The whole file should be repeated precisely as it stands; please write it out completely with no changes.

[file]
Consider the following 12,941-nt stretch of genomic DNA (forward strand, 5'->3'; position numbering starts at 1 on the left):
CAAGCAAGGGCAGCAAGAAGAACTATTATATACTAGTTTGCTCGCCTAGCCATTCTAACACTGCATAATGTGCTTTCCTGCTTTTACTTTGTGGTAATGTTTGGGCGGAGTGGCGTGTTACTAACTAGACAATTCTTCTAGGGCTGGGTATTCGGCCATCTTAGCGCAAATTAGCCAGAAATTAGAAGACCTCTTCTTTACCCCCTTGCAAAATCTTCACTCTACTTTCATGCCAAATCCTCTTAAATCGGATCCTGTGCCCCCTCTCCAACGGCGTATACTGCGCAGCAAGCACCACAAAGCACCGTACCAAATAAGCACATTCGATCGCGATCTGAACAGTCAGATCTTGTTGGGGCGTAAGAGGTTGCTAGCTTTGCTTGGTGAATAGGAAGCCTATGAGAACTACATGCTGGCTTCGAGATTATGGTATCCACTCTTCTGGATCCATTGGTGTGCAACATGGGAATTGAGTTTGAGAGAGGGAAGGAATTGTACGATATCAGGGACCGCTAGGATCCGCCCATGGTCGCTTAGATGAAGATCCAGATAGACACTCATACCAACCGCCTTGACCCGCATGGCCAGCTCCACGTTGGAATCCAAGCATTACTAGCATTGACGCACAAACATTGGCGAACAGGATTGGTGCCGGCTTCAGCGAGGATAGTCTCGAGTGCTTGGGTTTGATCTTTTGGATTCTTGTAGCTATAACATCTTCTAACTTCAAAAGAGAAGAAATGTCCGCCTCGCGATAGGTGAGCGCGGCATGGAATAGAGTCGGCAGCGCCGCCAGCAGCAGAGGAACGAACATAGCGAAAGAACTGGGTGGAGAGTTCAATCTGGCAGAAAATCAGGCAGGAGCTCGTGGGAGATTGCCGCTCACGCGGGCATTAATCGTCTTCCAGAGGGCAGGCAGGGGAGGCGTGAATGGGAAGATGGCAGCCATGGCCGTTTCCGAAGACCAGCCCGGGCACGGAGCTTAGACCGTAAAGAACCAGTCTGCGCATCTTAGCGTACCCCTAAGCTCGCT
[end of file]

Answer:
Consider the following 12,941-nt stretch of genomic DNA (forward strand, 5'->3'; position numbering starts at 1 on the left):
CAAGCAAGGGCAGCAAGAAGAACTATTATATACTAGTTTGCTCGCCTAGCCATTCTAACACTGCATAATGTGCTTTCCTGCTTTTACTTTGTGGTAATGTTTGGGCGGAGTGGCGTGTTACTAACTAGACAATTCTTCTAGGGCTGGGTATTCGGCCATCTTAGCGCAAATTAGCCAGAAATTAGAAGACCTCTTCTTTACCCCCTTGCAAAATCTTCACTCTACTTTCATGCCAAATCCTCTTAAATCGGATCCTGTGCCCCCTCTCCAACGGCGTATACTGCGCAGCAAGCACCACAAAGCACCGTACCAAATAAGCACATTCGATCGCGATCTGAACAGTCAGATCTTGTTGGGGCGTAAGAGGTTGCTAGCTTTGCTTGGTGAATAGGAAGCCTATGAGAACTACATGCTGGCTTCGAGATTATGGTATCCACTCTTCTGGATCCATTGGTGTGCAACATGGGAATTGAGTTTGAGAGAGGGAAGGAATTGTACGATATCAGGGACCGCTAGGATCCGCCCATGGTCGCTTAGATGAAGATCCAGATAGACACTCATACCAACCGCCTTGACCCGCATGGCCAGCTCCACGTTGGAATCCAAGCATTACTAGCATTGACGCACAAACATTGGCGAACAGGATTGGTGCCGGCTTCAGCGAGGATAGTCTCGAGTGCTTGGGTTTGATCTTTTGGATTCTTGTAGCTATAACATCTTCTAACTTCAAAAGAGAAGAAATGTCCGCCTCGCGATAGGTGAGCGCGGCATGGAATAGAGTCGGCAGCGCCGCCAGCAGCAGAGGAACGAACATAGCGAAAGAACTGGGTGGAGAGTTCAATCTGGCAGAAAATCAGGCAGGAGCTCGTGGGAGATTGCCGCTCACGCGGGCATTAATCGTCTTCCAGAGGGCAGGCAGGGGAGGCGTGAATGGGAAGATGGCAGCCATGGCCGTTTCCGAAGACCAGCCCGGGCACGGAGCTTAGACCGTAAAGAACCAGTCTGCGCATCTTAGCGTACCCCTAAGCTCGCT